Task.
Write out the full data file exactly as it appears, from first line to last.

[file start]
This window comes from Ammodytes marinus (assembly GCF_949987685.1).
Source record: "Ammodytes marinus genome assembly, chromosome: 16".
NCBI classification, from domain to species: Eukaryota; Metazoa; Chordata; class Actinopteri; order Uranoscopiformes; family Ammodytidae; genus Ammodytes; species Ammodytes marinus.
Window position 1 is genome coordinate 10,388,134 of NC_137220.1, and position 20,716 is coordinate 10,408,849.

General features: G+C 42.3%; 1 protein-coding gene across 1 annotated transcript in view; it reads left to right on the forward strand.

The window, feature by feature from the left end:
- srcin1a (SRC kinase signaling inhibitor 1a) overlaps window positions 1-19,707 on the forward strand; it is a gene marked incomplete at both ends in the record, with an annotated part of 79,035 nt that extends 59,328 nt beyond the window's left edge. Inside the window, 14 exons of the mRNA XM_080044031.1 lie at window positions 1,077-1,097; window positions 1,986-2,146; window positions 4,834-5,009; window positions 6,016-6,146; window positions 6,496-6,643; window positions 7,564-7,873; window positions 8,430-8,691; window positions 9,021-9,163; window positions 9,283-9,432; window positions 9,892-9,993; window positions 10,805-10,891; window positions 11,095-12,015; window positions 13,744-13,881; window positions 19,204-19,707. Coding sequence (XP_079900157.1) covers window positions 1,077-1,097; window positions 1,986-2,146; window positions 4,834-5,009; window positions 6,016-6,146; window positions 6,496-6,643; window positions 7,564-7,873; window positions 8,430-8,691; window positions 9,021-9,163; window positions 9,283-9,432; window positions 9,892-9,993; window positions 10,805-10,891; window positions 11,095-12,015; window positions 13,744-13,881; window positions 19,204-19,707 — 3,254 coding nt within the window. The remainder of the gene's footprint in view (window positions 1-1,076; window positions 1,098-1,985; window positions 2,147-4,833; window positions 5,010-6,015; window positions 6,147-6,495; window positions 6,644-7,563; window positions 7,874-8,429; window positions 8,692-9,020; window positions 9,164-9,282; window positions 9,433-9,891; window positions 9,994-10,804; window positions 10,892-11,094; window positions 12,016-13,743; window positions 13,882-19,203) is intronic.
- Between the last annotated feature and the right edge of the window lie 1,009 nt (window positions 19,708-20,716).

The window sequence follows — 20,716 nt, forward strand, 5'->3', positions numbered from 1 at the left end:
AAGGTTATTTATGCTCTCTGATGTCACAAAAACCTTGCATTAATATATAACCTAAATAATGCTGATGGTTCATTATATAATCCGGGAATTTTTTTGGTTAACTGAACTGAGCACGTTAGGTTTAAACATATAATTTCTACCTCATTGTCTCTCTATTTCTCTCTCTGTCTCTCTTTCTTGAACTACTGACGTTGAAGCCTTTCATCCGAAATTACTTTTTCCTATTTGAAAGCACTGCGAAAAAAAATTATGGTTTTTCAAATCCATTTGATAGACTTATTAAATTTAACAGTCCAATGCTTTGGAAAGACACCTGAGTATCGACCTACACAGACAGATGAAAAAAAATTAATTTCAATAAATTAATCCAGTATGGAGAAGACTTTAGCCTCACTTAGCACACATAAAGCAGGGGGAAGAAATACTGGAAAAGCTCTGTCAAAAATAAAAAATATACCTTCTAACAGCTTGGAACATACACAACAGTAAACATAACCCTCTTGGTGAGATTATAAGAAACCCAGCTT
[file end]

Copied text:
This window comes from Ammodytes marinus (assembly GCF_949987685.1).
Source record: "Ammodytes marinus genome assembly, chromosome: 16".
NCBI classification, from domain to species: Eukaryota; Metazoa; Chordata; class Actinopteri; order Uranoscopiformes; family Ammodytidae; genus Ammodytes; species Ammodytes marinus.
Window position 1 is genome coordinate 10,388,134 of NC_137220.1, and position 20,716 is coordinate 10,408,849.

General features: G+C 42.3%; 1 protein-coding gene across 1 annotated transcript in view; it reads left to right on the forward strand.

The window, feature by feature from the left end:
- srcin1a (SRC kinase signaling inhibitor 1a) overlaps window positions 1-19,707 on the forward strand; it is a gene marked incomplete at both ends in the record, with an annotated part of 79,035 nt that extends 59,328 nt beyond the window's left edge. Inside the window, 14 exons of the mRNA XM_080044031.1 lie at window positions 1,077-1,097; window positions 1,986-2,146; window positions 4,834-5,009; window positions 6,016-6,146; window positions 6,496-6,643; window positions 7,564-7,873; window positions 8,430-8,691; window positions 9,021-9,163; window positions 9,283-9,432; window positions 9,892-9,993; window positions 10,805-10,891; window positions 11,095-12,015; window positions 13,744-13,881; window positions 19,204-19,707. Coding sequence (XP_079900157.1) covers window positions 1,077-1,097; window positions 1,986-2,146; window positions 4,834-5,009; window positions 6,016-6,146; window positions 6,496-6,643; window positions 7,564-7,873; window positions 8,430-8,691; window positions 9,021-9,163; window positions 9,283-9,432; window positions 9,892-9,993; window positions 10,805-10,891; window positions 11,095-12,015; window positions 13,744-13,881; window positions 19,204-19,707 — 3,254 coding nt within the window. The remainder of the gene's footprint in view (window positions 1-1,076; window positions 1,098-1,985; window positions 2,147-4,833; window positions 5,010-6,015; window positions 6,147-6,495; window positions 6,644-7,563; window positions 7,874-8,429; window positions 8,692-9,020; window positions 9,164-9,282; window positions 9,433-9,891; window positions 9,994-10,804; window positions 10,892-11,094; window positions 12,016-13,743; window positions 13,882-19,203) is intronic.
- Between the last annotated feature and the right edge of the window lie 1,009 nt (window positions 19,708-20,716).

The window sequence follows — 20,716 nt, forward strand, 5'->3', positions numbered from 1 at the left end:
AAGGTTATTTATGCTCTCTGATGTCACAAAAACCTTGCATTAATATATAACCTAAATAATGCTGATGGTTCATTATATAATCCGGGAATTTTTTTGGTTAACTGAACTGAGCACGTTAGGTTTAAACATATAATTTCTACCTCATTGTCTCTCTATTTCTCTCTCTGTCTCTCTTTCTTGAACTACTGACGTTGAAGCCTTTCATCCGAAATTACTTTTTCCTATTTGAAAGCACTGCGAAAAAAAATTATGGTTTTTCAAATCCATTTGATAGACTTATTAAATTTAACAGTCCAATGCTTTGGAAAGACACCTGAGTATCGACCTACACAGACAGATGAAAAAAAATTAATTTCAATAAATTAATCCAGTATGGAGAAGACTTTAGCCTCACTTAGCACACATAAAGCAGGGGGAAGAAATACTGGAAAAGCTCTGTCAAAAATAAAAAATATACCTTCTAACAGCTTGGAACATACACAACAGTAAACATAACCCTCTTGGTGAGATTATAAGAAACCCAGCTT